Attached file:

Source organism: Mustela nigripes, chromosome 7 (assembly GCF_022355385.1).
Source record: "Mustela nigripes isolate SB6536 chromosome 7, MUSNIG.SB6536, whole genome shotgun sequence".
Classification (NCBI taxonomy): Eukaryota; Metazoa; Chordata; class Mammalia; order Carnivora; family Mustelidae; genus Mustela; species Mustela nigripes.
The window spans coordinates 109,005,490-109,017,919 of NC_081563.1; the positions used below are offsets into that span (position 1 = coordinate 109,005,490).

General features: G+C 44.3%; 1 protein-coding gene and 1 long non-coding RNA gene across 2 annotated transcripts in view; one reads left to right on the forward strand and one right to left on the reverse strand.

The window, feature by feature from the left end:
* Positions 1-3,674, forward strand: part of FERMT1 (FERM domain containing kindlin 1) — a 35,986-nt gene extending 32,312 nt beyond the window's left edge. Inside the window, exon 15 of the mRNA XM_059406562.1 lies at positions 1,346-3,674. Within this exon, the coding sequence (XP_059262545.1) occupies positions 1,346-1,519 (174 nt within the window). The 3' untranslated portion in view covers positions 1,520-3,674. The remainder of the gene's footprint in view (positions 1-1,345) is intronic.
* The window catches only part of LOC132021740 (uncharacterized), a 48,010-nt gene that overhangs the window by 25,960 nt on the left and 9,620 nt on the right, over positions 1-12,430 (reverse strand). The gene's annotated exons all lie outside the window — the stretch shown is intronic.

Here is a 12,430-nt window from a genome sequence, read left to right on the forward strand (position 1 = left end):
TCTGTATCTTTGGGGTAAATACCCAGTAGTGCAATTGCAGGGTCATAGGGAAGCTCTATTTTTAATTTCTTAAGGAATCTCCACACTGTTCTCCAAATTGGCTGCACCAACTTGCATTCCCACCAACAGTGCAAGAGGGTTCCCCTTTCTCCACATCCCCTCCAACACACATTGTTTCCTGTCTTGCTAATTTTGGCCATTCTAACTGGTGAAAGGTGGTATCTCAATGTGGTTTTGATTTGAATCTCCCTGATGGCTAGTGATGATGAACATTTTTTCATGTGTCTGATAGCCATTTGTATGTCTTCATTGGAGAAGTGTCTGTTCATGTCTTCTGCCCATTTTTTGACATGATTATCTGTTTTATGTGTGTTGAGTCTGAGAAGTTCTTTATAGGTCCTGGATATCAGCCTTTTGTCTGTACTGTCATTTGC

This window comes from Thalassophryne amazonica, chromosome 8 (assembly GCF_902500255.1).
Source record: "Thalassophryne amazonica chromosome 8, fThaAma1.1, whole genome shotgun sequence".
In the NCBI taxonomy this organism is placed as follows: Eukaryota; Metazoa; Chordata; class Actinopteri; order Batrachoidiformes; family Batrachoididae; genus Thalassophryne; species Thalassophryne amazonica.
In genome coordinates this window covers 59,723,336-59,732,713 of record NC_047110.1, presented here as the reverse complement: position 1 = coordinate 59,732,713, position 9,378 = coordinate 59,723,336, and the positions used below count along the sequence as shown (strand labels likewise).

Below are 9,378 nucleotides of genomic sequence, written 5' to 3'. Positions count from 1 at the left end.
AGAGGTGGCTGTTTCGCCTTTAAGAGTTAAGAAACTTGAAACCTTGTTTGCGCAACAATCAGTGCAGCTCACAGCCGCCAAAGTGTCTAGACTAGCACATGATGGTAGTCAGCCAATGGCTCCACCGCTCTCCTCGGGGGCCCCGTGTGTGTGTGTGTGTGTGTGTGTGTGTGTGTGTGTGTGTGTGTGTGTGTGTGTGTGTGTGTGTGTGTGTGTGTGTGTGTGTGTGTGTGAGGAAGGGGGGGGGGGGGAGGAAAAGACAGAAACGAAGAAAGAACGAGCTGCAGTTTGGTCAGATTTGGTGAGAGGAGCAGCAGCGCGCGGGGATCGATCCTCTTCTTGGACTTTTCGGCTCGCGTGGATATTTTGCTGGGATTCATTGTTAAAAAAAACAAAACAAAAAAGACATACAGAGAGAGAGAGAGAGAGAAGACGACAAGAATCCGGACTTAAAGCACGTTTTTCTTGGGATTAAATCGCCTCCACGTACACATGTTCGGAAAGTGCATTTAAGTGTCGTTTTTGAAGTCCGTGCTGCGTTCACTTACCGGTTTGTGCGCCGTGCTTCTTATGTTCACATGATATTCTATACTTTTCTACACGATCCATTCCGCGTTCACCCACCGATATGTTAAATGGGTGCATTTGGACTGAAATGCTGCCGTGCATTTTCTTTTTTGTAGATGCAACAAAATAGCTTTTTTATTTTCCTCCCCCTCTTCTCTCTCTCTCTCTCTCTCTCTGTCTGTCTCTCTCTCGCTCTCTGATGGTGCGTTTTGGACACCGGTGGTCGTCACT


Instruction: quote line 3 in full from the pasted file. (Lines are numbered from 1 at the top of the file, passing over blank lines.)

Classification (NCBI taxonomy): Eukaryota; Metazoa; Chordata; class Mammalia; order Carnivora; family Mustelidae; genus Mustela; species Mustela nigripes.